Stocks are rising on Wall Street Thursday after the Federal Reserve launched its latest unprecedented effort to support the economy through the coronavirus outbreak. The gains put the S&P 500 on track for its best week since 1974.
The central bank announced programs to provide up to $2.3 trillion in loans to households, local governments and small and large businesses as the country tips into what economists say may be the worst recession in decades. It’s the latest massive move by the Fed, which has rushed to ensure cash gets to parts of the economy that need it after markets got snarled by a rush of investors pulling cash out of the system.
The stock market is not the economy, and that distinction has become even more clear this week. The S&P 500 was up 2.2 percent in afternoon trading Thursday, the same day the government announced 6.6 million Americans applied for unemployment benefits last week as layoffs sweep the nation. The S&P 500 is on pace to jump roughly 13 percent this week.
That’s because stock investors are continuously looking ahead a few months or more to the future. From mid-February through late March, they sent stocks down by a third on expectations that a steep recession was imminent, before the economy really began to crunch.
In the last few weeks, though, investors have sent the market back up more than 20 percent following the massive aid promised by the Fed, other central banks and governments around the world, even as evidence piles up that the recession fears were prescient. This week, some investors have also begun to look ahead to the possibility that the economy could reopen amid signs the outbreak may be peaking or plateauing in several of the world’s hardest hit areas.
The Dow Jones Industrial Average rose 517 points, or 2.2 percent, to 23,951, as of 1:15 o.m. Eastern time. The Nasdaq was up 1.3 percent.
Many professional investors have been skeptical of the rally, saying there is still too much uncertainty. They say predictions for a relatively quick economic rebound following a steep recession are overly optimistic. While hopes are building that a plateau may be arriving for infections in several hotspots, it’s not assured. In the meantime, businesses continue to shut down and one in 10 U.S. workers has lost their jobs in the last three weeks.
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The market’s big gains this week have also been somewhat tentative. On Tuesday, the S&P 500 charged to an early 3.5 percent gain before it disappeared in the final minutes of trading. On Thursday, the index bounced between a gain of as much as 2.4 percent and a more modest 1 percent gain.
The end of the week is also looming, with the stock market closed on Friday for a holiday. Stocks have routinely sold off on the last day of the week recently, as some investors look to get out of the market before more bad news could pile up over the weekend.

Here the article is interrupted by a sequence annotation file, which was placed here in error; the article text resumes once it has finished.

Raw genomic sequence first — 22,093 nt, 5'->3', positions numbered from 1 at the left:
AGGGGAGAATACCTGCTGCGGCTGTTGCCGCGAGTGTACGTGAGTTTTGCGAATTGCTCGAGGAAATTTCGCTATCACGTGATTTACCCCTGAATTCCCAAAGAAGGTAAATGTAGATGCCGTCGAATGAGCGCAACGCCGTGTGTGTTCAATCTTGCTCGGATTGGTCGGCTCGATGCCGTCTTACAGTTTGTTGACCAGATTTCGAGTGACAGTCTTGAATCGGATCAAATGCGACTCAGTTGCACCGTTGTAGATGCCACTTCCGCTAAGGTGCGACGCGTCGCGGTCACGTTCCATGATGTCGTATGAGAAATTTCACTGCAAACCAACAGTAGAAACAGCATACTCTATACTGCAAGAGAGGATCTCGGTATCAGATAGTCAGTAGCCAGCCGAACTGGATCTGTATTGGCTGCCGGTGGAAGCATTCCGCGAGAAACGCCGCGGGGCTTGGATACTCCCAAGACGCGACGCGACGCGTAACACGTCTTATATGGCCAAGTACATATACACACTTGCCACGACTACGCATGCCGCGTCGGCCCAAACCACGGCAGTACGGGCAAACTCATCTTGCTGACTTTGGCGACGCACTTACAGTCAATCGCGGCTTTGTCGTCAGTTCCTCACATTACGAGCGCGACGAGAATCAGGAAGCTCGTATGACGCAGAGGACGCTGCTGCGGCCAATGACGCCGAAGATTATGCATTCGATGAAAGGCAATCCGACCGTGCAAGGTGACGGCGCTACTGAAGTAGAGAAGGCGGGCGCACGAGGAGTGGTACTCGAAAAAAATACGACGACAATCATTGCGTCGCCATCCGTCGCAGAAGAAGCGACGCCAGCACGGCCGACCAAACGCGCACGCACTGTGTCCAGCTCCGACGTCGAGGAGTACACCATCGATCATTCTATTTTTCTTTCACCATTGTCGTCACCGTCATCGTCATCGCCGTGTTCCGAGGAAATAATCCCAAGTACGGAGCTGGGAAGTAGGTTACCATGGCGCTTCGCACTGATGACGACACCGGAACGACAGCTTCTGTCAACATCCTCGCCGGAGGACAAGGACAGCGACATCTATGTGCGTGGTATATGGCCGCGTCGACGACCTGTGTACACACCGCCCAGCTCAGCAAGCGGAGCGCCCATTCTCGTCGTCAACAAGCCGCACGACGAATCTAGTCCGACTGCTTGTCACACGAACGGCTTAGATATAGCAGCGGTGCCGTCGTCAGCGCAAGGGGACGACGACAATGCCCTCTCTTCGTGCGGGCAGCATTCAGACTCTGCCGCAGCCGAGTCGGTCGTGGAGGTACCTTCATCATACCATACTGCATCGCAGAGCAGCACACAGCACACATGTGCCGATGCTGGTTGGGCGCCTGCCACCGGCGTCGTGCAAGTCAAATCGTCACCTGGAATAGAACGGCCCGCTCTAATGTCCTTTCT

The Fed’s immense programs announced Thursday touch far-reaching corners of lending markets, and if they continue for the long term, they could encourage investors to take on too much risk and lead to market bubbles.
But in the short term, “what the Fed is doing is great and helping markets function and providing liquidity so investors can do what they need (and) want to do,” said Warren Pierson, deputy chief investment officer at Baird Advisors.
The programs even include bonds for companies that have weak enough credit ratings to be called “junk,” or speculative grade.
Worries have been high about the ballooning amount of corporate debt that’s concentrated at the bottom edge of high-quality “investment grade.” The looming recession could push a lot of that into “junk” status, which would force many investors to sell it because they’re required to hold only investment-grade bonds. A run from such bonds could trigger sell-offs in other areas of the market and lead to even more pain across the economy.
The Fed’s new programs include some support for bonds at the bottom edge of investment grade, as of March 22, but subsequently downgraded to the top tier of junk. Exchange-traded funds tracking the junk bond market were up more than 6 percent in midday trading and on track for their best week since the 2008 financial crisis.
Also in the Fed’s programs are municipal bonds, which allow cities and state governments to raise cash. On a normal day, trading in the market might see 15 buyers make a bid for a particular bond. But as recently as a few weeks ago, there were 15 sellers for every buyer, according to Gabe Diederich, portfolio manager at Wells Fargo Asset Management. All the difficulty in selling caused prices to tumble more than they otherwise should, even for high-quality bonds, and made it more difficult for local governments to borrow.
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